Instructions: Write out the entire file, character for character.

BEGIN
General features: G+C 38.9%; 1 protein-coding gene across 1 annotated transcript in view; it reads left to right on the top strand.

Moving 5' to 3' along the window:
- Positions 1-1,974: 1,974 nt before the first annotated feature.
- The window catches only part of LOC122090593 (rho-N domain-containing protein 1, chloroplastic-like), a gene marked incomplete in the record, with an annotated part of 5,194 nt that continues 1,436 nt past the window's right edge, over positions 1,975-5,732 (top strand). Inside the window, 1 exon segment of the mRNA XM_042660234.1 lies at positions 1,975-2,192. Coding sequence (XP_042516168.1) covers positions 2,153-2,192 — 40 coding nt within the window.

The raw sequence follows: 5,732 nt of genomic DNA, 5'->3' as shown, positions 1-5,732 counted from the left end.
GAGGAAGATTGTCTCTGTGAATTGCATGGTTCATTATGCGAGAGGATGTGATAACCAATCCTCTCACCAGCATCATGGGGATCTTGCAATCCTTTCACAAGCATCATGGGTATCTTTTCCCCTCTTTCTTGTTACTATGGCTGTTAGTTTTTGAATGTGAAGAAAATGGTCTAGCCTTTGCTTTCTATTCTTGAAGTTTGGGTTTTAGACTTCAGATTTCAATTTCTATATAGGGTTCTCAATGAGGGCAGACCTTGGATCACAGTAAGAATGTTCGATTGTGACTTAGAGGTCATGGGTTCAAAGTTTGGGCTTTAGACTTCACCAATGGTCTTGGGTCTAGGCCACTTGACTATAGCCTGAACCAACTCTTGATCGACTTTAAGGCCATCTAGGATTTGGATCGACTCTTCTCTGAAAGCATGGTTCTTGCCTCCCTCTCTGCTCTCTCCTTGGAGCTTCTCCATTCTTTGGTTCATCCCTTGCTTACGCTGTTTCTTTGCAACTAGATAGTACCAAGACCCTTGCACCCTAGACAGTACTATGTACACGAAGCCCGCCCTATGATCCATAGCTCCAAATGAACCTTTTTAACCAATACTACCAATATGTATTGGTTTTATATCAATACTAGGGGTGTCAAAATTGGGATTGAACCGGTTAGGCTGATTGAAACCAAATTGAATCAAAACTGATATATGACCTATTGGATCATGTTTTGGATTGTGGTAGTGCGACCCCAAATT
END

General features: G+C 38.9%; 1 protein-coding gene across 1 annotated transcript in view; it reads left to right on the top strand.

Moving 5' to 3' along the window:
- Positions 1-1,974: 1,974 nt before the first annotated feature.
- The window catches only part of LOC122090593 (rho-N domain-containing protein 1, chloroplastic-like), a gene marked incomplete in the record, with an annotated part of 5,194 nt that continues 1,436 nt past the window's right edge, over positions 1,975-5,732 (top strand). Inside the window, 1 exon segment of the mRNA XM_042660234.1 lies at positions 1,975-2,192. Coding sequence (XP_042516168.1) covers positions 2,153-2,192 — 40 coding nt within the window.

The raw sequence follows: 5,732 nt of genomic DNA, 5'->3' as shown, positions 1-5,732 counted from the left end.
GAGGAAGATTGTCTCTGTGAATTGCATGGTTCATTATGCGAGAGGATGTGATAACCAATCCTCTCACCAGCATCATGGGGATCTTGCAATCCTTTCACAAGCATCATGGGTATCTTTTCCCCTCTTTCTTGTTACTATGGCTGTTAGTTTTTGAATGTGAAGAAAATGGTCTAGCCTTTGCTTTCTATTCTTGAAGTTTGGGTTTTAGACTTCAGATTTCAATTTCTATATAGGGTTCTCAATGAGGGCAGACCTTGGATCACAGTAAGAATGTTCGATTGTGACTTAGAGGTCATGGGTTCAAAGTTTGGGCTTTAGACTTCACCAATGGTCTTGGGTCTAGGCCACTTGACTATAGCCTGAACCAACTCTTGATCGACTTTAAGGCCATCTAGGATTTGGATCGACTCTTCTCTGAAAGCATGGTTCTTGCCTCCCTCTCTGCTCTCTCCTTGGAGCTTCTCCATTCTTTGGTTCATCCCTTGCTTACGCTGTTTCTTTGCAACTAGATAGTACCAAGACCCTTGCACCCTAGACAGTACTATGTACACGAAGCCCGCCCTATGATCCATAGCTCCAAATGAACCTTTTTAACCAATACTACCAATATGTATTGGTTTTATATCAATACTAGGGGTGTCAAAATTGGGATTGAACCGGTTAGGCTGATTGAAACCAAATTGAATCAAAACTGATATATGACCTATTGGATCATGTTTTGGATTGTGGTAGTGCGACCCCAAATT